December 23, 2021
IntelBrief: UAE Balks at F-35 Purchase as Chinese Influence in Gulf Looms Large
The United States and the UAE have encountered roadblocks toward finalizing a January 2021 deal to sell the UAE 50 F-35 Joint Strike Fighter aircraft, as well as MQ-9 “Reaper” armed drones and missiles. The estimated cost of the aircraft alone is approximately $11 billion, and $23 billion overall for all equipment and parts, to include the drones. Despite seeking the advanced aircraft for more than a decade, in mid-December UAE officials announced that they were “suspending” negotiations with the United States to complete the buy, claiming that the Washington was insisting on unacceptable conditions that Abu Dhabi refused to accommodate.
The late-stage problems with the sale could thwart the fulfillment of the UAE’s aim to significantly enhance the capability of its air force, which currently relies on F-16’s. The Obama administration set aside the initial 2010 UAE request to purchase the F-35 in part on the grounds that Israeli leaders asserted that selling the aircraft to the Gulf emirate would erode Israel’s “qualitative military edge” (QME) over its Arab neighbors. U.S. law requires that any arms sale to a regional country not infringe on Israel’s QME. Prompting additional hesitation, some U.S. officials perceived that selling the UAE the most advanced offensive weaponry in the U.S. arsenal would jeopardize negotiations with Iran on nuclear issues.
However, some of these concerns lessened during the Trump administration, which took office six months after Israel received its first F-35. The delivery to Israel gave it a “head start” over any Arab buyer in integrating the F-35 into its force—an additional factor beyond the U.S. equipping Israel’s F-35 with technology superior to that provided to any other non-U.S. F-35 buyer. And, sales of advanced weaponry to the UAE supported the post-2016 U.S. hardline on Iran and the institution of a policy of “maximum pressure” on Tehran. Toward the end of the Trump administration, the UAE was able to link the sale to its participation in the U.S. initiative to broker a normalization of relations between Israel and the UAE and Bahrain. The normalization was signed as the Abraham Accords in September 2020. The normalization deals helped alleviate remaining Israeli and U.S. congressional concerns about the potential of the F-35 sale in eroding Israel’s QME.
In 2021, despite a policy shift back toward engagement with Iran and a formal “review” of the F-35 sale to the UAE, the United States has sought to finalize the F-35 sale. Still, every U.S. sale of advanced weaponry, no matter the buyer, imposes requirements on the end user. The United States has sought assurances that the UAE’s expanding relations with China will not enable China to access or compromise the F-35 technology, once delivered to Abu Dhabi. In explaining their suspension of the deal, UAE officials reportedly have cited U.S. insistence that the UAE limits its relations with leading China telecommunications network firm Huawei on 5G and other technology, and undertake other security safeguards against China. In November 2021, in response to U.S. concerns, the UAE ordered China’s construction of a facility at the UAE’s Khalifa port halted, even though UAE officials disputed U.S. analysis that China planned to use the facility for military purposes. UAE officials have complained in recent weeks that they do not want the F-35 sale—and the UAE more broadly—to become embroiled in the middle of ongoing great power competition between the United States and China.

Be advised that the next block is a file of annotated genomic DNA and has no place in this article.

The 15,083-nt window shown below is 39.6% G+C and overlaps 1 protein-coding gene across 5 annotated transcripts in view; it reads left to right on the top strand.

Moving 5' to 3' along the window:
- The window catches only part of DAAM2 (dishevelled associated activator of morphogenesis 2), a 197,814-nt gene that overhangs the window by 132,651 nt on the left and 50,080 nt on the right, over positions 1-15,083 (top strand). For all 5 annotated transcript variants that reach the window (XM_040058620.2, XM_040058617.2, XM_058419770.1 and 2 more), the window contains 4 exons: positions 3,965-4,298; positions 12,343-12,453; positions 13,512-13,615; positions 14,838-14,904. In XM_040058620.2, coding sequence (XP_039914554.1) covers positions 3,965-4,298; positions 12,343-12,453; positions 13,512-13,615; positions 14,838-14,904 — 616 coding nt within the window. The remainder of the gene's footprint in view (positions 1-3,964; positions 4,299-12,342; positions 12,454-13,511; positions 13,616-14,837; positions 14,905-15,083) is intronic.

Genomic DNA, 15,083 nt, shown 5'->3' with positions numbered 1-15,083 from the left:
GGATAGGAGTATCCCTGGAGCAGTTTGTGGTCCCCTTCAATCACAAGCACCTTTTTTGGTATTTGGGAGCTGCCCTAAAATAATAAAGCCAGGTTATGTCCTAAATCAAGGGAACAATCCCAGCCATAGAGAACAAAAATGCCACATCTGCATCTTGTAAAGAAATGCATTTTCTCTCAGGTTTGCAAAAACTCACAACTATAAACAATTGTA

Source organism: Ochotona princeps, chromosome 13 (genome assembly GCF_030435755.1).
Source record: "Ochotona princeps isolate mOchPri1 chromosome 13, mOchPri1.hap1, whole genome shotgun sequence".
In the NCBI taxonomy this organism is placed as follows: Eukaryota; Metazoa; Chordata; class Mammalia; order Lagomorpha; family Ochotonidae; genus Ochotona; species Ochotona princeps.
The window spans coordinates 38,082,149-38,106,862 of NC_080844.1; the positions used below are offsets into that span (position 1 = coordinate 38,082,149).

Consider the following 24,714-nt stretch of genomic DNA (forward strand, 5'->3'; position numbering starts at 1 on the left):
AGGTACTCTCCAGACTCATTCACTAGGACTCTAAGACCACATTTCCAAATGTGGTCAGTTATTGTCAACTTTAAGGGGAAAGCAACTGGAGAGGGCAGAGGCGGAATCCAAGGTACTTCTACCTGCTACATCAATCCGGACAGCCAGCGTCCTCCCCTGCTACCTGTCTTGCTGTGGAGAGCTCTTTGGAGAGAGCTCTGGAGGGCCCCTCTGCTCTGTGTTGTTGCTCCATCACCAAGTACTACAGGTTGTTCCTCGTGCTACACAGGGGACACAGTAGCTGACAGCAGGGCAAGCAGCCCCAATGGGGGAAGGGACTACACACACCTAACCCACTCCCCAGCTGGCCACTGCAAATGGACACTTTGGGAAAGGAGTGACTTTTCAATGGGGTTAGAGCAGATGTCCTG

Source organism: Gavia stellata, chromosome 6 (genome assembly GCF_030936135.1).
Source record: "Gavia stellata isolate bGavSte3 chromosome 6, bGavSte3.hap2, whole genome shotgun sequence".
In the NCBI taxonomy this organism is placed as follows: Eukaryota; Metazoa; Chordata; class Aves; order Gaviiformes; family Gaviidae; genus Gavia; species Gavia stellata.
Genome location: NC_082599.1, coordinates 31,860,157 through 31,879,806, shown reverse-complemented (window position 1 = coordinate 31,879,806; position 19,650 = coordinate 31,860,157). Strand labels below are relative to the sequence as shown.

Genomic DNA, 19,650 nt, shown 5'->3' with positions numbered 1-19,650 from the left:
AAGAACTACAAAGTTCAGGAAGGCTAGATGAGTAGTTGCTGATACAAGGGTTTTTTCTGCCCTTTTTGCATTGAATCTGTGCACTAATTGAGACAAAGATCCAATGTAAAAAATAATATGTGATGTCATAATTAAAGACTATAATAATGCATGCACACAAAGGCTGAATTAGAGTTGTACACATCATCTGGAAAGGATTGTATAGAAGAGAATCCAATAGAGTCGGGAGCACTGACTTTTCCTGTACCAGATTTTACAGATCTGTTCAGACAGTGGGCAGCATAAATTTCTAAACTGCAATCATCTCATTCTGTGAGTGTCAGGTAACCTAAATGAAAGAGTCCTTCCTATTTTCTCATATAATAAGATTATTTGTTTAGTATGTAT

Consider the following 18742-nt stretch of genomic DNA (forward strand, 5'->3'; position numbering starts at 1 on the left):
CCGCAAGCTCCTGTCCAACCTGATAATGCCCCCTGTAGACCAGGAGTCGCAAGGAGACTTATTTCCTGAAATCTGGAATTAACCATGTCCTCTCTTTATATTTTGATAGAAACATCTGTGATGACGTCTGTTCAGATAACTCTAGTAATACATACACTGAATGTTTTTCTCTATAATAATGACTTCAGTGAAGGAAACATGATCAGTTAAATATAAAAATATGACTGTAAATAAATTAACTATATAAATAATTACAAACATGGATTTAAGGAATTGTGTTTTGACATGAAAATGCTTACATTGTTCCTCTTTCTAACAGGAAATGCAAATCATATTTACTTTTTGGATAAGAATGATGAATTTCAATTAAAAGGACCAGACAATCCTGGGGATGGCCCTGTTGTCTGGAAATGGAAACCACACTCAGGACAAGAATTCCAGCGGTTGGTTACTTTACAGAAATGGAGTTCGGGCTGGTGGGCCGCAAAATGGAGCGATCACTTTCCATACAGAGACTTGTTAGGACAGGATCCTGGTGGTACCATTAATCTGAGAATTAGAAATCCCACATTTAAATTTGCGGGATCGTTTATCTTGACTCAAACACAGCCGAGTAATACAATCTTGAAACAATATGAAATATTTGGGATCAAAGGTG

Yet, many experts assert that the roadblocks to finalizing the F-35 deal go beyond U.S. concerns about China and instead reflect broader UAE doubts about U.S. commitment to Gulf security. The UAE and other Gulf states assert that the Gulf is declining as a U.S. priority, citing: the resumption of U.S.-led talks with Iran to restore the 2015 multilateral Iran nuclear deal; the U.S. withdrawal from Afghanistan; the transition of the U.S. mission in Iraq at the end of 2021 to advise and support only; and the U.S. redeployment of several Patriot missile defense batteries from Gulf countries to Asia. In recent years, the UAE and other Gulf states have sought to broaden their defense relationships beyond the United States, including through purchases of defense equipment from Russia.
In December, perhaps in part to develop leverage in ongoing negotiations over the F-35, the UAE finalized a deal under discussion for more than a decade to buy 80 advanced Rafale combat aircraft from France. The UAE suspension of talks to finalize the F-35 buy, coupled with the Rafale purchase, apparently instilled urgency in U.S. officials to resolve outstanding issues with Abu Dhabi. On December 15, Secretary of State Antony Blinken stated, “We remain prepared to move forward [on the F-35 deal]…if that is what the Emiratis are interested in doing.” Even if all immediate U.S. and UAE concerns on the F-35 sale are resolved, the UAE and other Gulf states are certain to continue expanding their engagement with other major powers in order to diversify their alliances against an Iran that is advancing technologically—while at the same time talking with Tehran to lower tensions. The Gulf leaders apparently recognize that, based on recent trends in U.S. politics and policy, they are not likely to be reassured about the duration and extent of U.S. commitment to Gulf security.